Letters to the editor: March 3, 2018


Re: Feb. 25 article, “PolitiFact: Pence points to nonexistent border terrorists.”

The recent “Pants on Fire” Mike Pence statement is not a simple error. It’s a scripted, deliberate lie. Nobody at that level except President Trump sounds off without having been provided with a carefully crafted script. This one was created with the intention of arousing a demographic ripe for this message and ready to react.

Gaslighting is a form of manipulation using persistent denial, misdirection, contradiction and lying.

Unfortunately, the people most ready for this will not question it because it’s aligned with other beliefs unsupported by either facts or logic.

My expectation is that we’re in for a lot more of it.

PETER FLYNN, PFLUGERVILLE

President Trump has finally conceded that Russians interfered in the 2016 election, though he keeps claiming that it made no difference to the result. As usual, President Trump and the truth are not on speaking terms.

Trump lost the popular vote bigly and won the electoral vote via razor-thin margins in three states: Michigan, Pennsylvania and Wisconsin. Prior to the election, Russian trolls spent millions disseminating toxic fake news about Hillary Clinton — news that Facebook estimates reached 126 million Americans.

Those lies only had to change a few votes in a few counties in those three states to have swung the election to Trump. Is it any wonder that the president can’t bring himself to condemn Vladimir Putin, the man who put him in the White House?

BILL YOUNG, MANOR

Though I don’t like Confederate school names, I want to see the Austin Independent School District use whatever money they have to immediately improve the security at our schools to protect everyone inside.

My daughter attends Bowie High School, which has multiple buildings. The school campus should be enclosed in tall fences to deter anyone from walking unchecked onto the school grounds. The only entry points should have a guard.

Also, the elementary schools use a door buzzer, so that someone who wants to enter the school has to ring the buzzer, and then someone in an office down the hall lets the door open. They can’t see who is entering before the person is already in the building. Instead, someone should be stationed close to the front door — to ask through the speaker for the person requesting entry to show their credential. More can be done at all our schools.

LORI DURAN, AUSTIN

Re: Feb. 26 commentary, “Hamilton and Madison never imagined assault weapons.”

Thank you Claude Ducloux. I wish every one of my National Rifle Association friends would read your column with an open mind to the original intent of the Second Amendment. But, unfortunately, I think America is divided between those who want to know the original intent and those who have already made up their minds — or gain some kind of benefit in not wanting to know.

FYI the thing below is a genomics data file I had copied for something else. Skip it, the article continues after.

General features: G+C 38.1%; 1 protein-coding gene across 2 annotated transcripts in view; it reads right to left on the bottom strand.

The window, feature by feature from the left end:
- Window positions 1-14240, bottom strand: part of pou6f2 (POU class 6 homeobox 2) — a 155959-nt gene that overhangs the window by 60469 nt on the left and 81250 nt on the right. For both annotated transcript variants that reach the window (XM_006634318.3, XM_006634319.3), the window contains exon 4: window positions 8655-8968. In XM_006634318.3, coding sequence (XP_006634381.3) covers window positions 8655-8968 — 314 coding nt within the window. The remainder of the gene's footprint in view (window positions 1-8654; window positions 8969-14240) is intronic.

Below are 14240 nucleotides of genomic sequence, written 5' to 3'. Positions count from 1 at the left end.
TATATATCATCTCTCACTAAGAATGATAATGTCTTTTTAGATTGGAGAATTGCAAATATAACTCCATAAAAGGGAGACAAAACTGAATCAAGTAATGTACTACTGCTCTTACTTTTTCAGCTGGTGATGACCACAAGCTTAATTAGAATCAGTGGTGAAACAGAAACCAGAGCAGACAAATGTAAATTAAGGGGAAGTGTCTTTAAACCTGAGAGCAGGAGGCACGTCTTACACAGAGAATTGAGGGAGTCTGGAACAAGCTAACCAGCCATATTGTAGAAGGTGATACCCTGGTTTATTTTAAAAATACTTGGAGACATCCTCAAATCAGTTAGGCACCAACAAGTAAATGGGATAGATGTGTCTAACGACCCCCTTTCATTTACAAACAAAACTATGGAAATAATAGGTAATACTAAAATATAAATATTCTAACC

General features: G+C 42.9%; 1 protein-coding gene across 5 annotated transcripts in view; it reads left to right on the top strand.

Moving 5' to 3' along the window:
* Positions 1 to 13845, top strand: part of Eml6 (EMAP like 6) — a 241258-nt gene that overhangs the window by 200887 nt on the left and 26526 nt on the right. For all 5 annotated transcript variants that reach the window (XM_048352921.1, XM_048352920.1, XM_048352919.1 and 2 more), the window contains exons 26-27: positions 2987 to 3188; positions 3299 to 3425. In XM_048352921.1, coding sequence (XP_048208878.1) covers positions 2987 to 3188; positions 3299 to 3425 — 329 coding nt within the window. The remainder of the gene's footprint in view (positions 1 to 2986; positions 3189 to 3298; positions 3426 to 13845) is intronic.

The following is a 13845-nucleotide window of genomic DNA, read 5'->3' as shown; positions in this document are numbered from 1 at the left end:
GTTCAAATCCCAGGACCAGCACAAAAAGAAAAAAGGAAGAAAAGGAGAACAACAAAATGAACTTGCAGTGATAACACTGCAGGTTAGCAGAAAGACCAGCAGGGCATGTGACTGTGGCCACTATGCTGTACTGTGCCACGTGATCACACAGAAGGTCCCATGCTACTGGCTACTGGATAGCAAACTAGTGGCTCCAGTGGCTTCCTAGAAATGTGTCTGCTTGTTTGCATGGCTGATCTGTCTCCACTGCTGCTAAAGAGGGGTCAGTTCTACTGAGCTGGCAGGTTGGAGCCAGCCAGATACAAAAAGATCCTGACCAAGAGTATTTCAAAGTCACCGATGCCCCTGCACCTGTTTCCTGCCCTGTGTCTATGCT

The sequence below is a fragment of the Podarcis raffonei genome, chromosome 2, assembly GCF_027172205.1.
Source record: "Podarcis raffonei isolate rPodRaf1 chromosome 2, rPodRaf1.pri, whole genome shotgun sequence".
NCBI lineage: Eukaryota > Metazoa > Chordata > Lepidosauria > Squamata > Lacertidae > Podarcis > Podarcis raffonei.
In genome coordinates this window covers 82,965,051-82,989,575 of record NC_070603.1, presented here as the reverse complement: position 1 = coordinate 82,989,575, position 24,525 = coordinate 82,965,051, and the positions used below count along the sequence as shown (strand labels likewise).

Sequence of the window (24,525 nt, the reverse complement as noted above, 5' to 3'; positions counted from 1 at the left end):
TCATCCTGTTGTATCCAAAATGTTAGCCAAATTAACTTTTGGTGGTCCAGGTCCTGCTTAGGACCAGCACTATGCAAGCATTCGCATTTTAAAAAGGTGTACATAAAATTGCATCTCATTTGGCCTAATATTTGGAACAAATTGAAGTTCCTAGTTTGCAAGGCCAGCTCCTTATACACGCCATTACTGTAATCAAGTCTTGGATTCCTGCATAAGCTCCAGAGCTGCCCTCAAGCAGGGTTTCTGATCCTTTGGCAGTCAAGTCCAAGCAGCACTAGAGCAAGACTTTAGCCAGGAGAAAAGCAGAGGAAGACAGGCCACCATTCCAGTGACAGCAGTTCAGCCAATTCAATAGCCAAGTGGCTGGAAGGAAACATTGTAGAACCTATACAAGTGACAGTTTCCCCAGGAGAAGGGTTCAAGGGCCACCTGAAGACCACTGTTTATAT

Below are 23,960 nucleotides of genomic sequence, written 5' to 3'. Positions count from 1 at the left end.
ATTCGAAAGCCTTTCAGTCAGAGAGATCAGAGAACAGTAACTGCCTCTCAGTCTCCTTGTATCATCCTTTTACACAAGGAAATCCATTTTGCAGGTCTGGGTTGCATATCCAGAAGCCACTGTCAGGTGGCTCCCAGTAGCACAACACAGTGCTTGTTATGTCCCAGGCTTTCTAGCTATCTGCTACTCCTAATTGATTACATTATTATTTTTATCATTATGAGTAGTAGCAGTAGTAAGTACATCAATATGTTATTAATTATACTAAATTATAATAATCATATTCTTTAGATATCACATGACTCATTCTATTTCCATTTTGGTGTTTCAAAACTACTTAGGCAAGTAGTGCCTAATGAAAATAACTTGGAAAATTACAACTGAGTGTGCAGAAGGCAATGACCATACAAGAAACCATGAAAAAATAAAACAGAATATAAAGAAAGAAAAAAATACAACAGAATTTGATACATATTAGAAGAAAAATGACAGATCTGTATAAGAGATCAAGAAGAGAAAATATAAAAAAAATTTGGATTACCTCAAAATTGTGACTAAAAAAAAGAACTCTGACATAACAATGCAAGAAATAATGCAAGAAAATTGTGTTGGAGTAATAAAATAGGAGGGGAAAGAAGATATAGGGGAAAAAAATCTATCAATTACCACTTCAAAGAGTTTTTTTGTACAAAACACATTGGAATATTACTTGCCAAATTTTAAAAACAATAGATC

What they gain is the misguided idea that democracy means everyone has the right to do whatever they please, either as individuals or states. What was true in 1796, when Washington was preparing his farewell address, is true today. Washington’s deepest concern for the survival of democracy was disunion: placing one’s personal agenda above loyalty to the nation.

BOB PARSONS, PFLUGERVILLE

There is no perfect solution toward the argument on gun control. Taking away or keeping guns for the citizens to bear won’t solve the anarchy of these massacres. I don’t believe that this is the fault of just the Republican Party or any party.

The people and politicians must remember that this nation was founded on making changes to satisfy the whole of the nation — and taking away something or doing nothing does not satisfy both ends of the spectrum.

We should limit the accessibility of gaining high-powered weapons. There should be more strict laws and regulations for obtaining these types of weapons so that those who are not mentally stable either will not make it pass the front door or will not have the patients to go through the work to get guns with such magnum. Meet both parties half way.

ADAM SHERRILL, CEDAR PARK

Other countries besides the U.S. have mentally ill people who receive poor mental health care services. Other countries also have schools. What makes us different? Our citizens have easy access to weapons which only serve one purpose: killing. Other countries do not. We have children killed in schools on a recurring basis. Other countries do not.

The National Rifle Association positions itself as the owners and sole interpreters of the Second Amendment. Sorry guys — it is my Constitution as well. This is not what the founding fathers had in mind.

The NRA lobbies for the gun manufacturers and wraps the flag of patriotism around their organization. Fearmongering and catchy slogans are the norm. Wayne LaPierre recently said that schools need to be the most “hardened targets.” When did schools become “targets?” When you have a hammer, everything looks like a nail.

TERENCE DORAN, BURNET



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